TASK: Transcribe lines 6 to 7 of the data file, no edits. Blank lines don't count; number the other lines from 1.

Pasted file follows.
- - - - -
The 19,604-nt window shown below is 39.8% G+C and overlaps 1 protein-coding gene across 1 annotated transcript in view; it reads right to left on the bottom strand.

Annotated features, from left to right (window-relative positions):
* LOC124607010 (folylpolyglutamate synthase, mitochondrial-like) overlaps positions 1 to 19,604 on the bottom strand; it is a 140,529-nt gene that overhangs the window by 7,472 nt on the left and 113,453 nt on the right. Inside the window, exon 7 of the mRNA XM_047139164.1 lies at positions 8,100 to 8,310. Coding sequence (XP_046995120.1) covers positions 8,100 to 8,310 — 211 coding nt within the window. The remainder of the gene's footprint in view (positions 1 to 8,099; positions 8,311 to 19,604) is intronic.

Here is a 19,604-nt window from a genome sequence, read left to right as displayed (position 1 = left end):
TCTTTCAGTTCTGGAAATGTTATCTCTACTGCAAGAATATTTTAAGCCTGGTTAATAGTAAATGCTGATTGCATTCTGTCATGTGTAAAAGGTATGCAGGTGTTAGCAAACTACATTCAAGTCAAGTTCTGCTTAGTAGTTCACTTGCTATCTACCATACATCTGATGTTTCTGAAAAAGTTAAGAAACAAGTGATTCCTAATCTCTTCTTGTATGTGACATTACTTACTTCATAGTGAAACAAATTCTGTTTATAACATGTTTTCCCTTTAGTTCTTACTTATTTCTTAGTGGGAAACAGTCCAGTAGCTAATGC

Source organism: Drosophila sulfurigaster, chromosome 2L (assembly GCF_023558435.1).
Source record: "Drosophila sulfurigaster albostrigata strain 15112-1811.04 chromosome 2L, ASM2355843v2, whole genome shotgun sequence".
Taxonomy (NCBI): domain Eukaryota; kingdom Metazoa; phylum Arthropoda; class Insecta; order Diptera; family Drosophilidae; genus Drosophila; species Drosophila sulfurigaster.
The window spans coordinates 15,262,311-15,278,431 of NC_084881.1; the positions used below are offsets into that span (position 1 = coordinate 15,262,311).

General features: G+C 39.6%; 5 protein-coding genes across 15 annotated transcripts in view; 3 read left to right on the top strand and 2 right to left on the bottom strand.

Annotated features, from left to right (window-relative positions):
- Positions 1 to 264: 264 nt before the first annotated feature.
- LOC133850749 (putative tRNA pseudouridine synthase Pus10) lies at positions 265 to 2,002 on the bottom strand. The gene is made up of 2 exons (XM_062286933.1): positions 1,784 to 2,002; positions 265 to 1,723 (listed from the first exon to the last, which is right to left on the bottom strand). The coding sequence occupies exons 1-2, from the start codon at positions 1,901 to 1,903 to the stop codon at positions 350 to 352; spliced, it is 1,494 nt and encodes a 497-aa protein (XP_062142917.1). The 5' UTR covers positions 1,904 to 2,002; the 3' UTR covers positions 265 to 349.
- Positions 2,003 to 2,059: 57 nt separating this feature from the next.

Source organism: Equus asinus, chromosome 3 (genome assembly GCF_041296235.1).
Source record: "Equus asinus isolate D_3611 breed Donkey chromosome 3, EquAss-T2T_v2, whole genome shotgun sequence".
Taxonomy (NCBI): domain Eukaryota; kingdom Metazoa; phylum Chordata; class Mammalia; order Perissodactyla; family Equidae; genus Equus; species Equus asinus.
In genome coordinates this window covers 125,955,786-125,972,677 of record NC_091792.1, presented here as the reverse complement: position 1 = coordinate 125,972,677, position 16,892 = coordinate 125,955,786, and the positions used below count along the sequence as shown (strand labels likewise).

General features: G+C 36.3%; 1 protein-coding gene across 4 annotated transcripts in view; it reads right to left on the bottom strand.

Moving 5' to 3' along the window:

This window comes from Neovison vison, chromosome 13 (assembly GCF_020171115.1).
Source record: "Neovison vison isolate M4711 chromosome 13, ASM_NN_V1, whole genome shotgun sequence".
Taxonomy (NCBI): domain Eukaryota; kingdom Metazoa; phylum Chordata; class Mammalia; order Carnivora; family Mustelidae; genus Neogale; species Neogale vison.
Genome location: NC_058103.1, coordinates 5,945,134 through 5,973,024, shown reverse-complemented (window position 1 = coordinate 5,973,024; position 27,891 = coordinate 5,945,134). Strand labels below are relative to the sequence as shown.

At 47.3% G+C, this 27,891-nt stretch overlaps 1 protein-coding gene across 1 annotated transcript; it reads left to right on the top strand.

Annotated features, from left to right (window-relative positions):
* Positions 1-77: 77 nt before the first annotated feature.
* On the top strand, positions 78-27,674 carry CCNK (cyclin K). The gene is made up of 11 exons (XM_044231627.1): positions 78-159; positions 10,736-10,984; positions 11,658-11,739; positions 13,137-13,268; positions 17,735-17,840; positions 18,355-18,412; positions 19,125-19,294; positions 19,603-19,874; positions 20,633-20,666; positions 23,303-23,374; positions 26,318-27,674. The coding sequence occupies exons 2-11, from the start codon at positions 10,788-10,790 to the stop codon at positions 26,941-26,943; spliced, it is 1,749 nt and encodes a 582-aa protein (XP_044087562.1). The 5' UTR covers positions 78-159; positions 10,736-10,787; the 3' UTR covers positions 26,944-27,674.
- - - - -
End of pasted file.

Source organism: Drosophila sulfurigaster, chromosome 2L (assembly GCF_023558435.1).
Source record: "Drosophila sulfurigaster albostrigata strain 15112-1811.04 chromosome 2L, ASM2355843v2, whole genome shotgun sequence".